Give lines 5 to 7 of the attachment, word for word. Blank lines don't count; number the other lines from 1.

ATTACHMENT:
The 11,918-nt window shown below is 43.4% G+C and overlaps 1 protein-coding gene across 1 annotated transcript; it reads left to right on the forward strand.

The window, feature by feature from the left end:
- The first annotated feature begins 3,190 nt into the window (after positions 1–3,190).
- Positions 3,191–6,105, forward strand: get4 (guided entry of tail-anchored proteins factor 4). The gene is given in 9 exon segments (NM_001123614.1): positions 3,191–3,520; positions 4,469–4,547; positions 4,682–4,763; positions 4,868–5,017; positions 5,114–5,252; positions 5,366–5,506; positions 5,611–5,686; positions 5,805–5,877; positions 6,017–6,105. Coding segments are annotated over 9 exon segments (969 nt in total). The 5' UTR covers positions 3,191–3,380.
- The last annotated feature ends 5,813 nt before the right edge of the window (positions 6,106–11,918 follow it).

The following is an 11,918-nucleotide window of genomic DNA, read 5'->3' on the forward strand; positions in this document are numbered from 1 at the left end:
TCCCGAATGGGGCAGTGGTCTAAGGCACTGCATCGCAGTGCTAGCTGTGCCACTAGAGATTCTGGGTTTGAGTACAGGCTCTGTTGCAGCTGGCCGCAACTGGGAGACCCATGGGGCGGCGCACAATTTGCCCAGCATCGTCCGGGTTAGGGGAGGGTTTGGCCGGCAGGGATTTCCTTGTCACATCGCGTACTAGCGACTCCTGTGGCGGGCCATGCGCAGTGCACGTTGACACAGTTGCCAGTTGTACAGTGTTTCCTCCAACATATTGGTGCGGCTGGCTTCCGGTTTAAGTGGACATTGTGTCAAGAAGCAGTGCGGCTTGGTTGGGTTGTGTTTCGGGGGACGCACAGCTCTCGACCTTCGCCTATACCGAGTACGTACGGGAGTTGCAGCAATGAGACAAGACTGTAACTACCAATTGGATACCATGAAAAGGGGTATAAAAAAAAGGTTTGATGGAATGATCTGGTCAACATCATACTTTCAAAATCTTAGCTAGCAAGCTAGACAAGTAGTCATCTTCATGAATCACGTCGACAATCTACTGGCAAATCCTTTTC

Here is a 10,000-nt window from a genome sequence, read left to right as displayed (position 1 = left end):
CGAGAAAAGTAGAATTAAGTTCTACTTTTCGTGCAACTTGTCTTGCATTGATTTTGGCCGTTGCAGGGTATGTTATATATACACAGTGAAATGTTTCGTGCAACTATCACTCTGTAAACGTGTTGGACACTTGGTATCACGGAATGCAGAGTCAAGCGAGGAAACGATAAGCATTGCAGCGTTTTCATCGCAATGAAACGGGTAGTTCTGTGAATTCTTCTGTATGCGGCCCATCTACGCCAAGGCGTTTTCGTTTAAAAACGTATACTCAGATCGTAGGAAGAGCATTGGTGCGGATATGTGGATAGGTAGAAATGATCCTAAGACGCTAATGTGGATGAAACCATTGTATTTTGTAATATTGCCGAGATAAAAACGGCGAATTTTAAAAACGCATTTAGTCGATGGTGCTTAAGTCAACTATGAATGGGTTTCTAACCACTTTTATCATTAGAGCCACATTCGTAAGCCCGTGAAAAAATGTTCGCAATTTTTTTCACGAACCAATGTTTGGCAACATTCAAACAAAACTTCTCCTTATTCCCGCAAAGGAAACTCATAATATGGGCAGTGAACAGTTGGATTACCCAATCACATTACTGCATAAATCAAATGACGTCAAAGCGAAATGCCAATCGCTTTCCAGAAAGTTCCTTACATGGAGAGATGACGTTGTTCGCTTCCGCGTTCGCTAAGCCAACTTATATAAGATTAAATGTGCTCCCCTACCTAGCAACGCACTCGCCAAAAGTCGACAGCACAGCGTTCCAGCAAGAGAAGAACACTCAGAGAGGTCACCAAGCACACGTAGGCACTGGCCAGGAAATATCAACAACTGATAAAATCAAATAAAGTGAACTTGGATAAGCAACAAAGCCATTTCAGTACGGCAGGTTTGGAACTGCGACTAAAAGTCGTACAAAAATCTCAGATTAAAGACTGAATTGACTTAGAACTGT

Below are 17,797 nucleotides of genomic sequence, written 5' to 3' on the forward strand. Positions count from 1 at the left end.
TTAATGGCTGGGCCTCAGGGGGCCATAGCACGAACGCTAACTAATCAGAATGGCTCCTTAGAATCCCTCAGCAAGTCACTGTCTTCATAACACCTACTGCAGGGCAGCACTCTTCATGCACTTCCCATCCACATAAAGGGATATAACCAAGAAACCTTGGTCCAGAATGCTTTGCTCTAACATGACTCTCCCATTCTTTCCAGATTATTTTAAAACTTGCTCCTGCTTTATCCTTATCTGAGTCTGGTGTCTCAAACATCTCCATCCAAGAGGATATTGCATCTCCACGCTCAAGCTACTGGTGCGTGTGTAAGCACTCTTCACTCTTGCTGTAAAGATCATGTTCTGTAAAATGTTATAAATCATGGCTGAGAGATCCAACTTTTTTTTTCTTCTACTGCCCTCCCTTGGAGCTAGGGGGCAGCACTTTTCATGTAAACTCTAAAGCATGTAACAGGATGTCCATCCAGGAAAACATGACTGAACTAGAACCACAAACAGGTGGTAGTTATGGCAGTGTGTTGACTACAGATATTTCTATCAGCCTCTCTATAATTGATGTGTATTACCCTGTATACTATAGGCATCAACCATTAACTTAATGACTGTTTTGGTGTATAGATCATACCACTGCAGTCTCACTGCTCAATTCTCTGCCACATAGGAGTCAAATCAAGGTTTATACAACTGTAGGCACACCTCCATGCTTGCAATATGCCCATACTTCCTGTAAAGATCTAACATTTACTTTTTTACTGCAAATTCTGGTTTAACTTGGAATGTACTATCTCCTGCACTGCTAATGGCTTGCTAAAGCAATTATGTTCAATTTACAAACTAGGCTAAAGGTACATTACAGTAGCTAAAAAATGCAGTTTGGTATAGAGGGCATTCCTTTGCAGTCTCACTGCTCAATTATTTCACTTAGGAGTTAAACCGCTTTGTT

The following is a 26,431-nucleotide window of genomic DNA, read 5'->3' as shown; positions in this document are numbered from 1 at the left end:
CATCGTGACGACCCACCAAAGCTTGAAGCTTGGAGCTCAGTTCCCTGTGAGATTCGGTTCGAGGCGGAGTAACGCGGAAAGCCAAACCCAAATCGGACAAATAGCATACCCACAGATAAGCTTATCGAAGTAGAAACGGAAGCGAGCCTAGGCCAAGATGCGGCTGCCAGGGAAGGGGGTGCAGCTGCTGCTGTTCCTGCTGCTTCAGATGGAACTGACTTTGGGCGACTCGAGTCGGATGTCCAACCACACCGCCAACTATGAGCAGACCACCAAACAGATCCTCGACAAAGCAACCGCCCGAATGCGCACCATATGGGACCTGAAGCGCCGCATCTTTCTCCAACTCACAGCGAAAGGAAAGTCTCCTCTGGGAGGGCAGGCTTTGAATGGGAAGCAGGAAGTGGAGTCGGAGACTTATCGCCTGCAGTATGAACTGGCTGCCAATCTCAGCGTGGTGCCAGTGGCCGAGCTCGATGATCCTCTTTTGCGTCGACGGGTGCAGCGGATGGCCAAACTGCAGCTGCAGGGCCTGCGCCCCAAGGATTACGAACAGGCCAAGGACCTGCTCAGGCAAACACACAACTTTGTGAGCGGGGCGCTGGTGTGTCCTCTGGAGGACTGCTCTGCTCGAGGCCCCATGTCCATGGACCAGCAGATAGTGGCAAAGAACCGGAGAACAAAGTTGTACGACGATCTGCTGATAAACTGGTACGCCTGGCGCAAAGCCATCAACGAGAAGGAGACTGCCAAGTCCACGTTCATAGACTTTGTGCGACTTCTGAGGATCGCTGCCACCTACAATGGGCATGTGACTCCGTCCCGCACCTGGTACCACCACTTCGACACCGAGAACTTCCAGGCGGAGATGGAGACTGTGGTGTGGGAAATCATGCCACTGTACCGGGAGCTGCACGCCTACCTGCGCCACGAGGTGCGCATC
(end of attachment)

- The last annotated feature ends 5,813 nt before the right edge of the window (positions 6,106–11,918 follow it).

The following is an 11,918-nucleotide window of genomic DNA, read 5'->3' on the forward strand; positions in this document are numbered from 1 at the left end:
TCCCGAATGGGGCAGTGGTCTAAGGCACTGCATCGCAGTGCTAGCTGTGCCACTAGAGATTCTGGGTTTGAGTACAGGCTCTGTTGCAGCTGGCCGCAACTGGGAGACCCATGGGGCGGCGCACAATTTGCCCAGCATCGTCCGGGTTAGGGGAGGGTTTGGCCGGCAGGGATTTCCTTGTCACATCGCGTACTAGCGACTCCTGTGGCGGGCCATGCGCAGTGCACGTTGACACAGTTGCCAGTTGTACAGTGTTTCCTCCAACATATTGGTGCGGCTGGCTTCCGGTTTAAGTGGACATTGTGTCAAGAAGCAGTGCGGCTTGGTTGGGTTGTGTTTCGGGGGACGCACAGCTCTCGACCTTCGCCTATACCGAGTACGTACGGGAGTTGCAGCAATGAGACAAGACTGTAACTACCAATTGGATACCATGAAAAGGGGTATAAAAAAAAGGTTTGATGGAATGATCTGGTCAACATCATACTTTCAAAATCTTAGCTAGCAAGCTAGACAAGTAGTCATCTTCATGAATCACGTCGACAATCTACTGGCAAATCCTTTTC